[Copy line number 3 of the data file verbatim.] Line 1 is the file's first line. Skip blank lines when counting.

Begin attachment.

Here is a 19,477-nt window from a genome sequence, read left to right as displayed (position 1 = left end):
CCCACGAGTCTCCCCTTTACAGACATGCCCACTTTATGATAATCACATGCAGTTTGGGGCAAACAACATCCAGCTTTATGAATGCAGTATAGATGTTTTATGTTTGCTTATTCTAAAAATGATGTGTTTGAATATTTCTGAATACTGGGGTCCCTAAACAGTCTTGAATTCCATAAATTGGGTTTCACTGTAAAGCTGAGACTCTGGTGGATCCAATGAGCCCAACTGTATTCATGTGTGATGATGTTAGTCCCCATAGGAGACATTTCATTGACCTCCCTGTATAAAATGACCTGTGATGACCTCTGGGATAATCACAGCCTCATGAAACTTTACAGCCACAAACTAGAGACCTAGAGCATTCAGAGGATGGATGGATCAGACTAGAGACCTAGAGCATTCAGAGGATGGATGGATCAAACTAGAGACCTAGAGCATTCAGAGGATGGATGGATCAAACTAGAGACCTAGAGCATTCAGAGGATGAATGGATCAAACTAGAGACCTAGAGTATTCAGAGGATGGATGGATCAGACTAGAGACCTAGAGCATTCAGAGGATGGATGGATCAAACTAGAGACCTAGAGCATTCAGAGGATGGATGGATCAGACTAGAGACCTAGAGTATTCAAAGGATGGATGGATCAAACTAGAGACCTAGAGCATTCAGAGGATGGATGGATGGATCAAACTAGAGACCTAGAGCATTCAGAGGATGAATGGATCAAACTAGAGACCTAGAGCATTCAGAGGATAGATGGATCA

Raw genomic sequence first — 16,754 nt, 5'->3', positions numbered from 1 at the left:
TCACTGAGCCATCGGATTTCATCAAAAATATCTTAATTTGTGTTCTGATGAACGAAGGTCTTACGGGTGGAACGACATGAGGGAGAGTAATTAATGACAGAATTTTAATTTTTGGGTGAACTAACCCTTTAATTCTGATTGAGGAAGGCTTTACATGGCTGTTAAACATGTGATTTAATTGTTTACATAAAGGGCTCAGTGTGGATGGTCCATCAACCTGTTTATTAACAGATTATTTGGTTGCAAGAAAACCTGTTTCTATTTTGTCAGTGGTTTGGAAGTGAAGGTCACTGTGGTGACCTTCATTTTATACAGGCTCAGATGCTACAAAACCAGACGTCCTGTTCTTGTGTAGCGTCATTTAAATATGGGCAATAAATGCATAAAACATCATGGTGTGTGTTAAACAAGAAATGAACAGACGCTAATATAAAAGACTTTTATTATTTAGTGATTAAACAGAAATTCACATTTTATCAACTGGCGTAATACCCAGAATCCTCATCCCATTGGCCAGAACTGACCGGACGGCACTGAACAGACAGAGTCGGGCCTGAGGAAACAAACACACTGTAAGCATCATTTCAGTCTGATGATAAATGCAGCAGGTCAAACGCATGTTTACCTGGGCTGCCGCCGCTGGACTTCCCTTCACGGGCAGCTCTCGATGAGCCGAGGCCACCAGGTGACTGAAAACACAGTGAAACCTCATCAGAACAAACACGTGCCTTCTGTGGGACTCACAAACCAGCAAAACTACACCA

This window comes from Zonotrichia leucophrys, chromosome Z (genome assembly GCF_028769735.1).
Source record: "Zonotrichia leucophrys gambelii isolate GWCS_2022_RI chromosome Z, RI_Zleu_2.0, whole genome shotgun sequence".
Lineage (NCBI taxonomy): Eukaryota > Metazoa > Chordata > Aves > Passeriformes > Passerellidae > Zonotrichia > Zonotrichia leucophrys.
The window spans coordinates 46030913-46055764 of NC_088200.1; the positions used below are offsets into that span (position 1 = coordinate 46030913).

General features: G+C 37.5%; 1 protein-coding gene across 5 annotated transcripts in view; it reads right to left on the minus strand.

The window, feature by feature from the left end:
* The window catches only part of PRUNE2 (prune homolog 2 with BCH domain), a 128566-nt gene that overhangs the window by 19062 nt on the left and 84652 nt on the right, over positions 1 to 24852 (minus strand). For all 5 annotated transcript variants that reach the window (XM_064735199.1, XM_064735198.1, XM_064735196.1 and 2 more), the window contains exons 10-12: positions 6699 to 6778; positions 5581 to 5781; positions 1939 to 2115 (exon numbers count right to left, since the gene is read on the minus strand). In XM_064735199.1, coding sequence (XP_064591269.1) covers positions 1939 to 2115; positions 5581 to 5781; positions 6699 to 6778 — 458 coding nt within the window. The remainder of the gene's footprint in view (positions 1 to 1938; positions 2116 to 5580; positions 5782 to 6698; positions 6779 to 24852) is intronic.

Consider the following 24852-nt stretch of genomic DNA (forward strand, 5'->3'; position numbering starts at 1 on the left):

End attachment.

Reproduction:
Raw genomic sequence first — 16,754 nt, 5'->3', positions numbered from 1 at the left: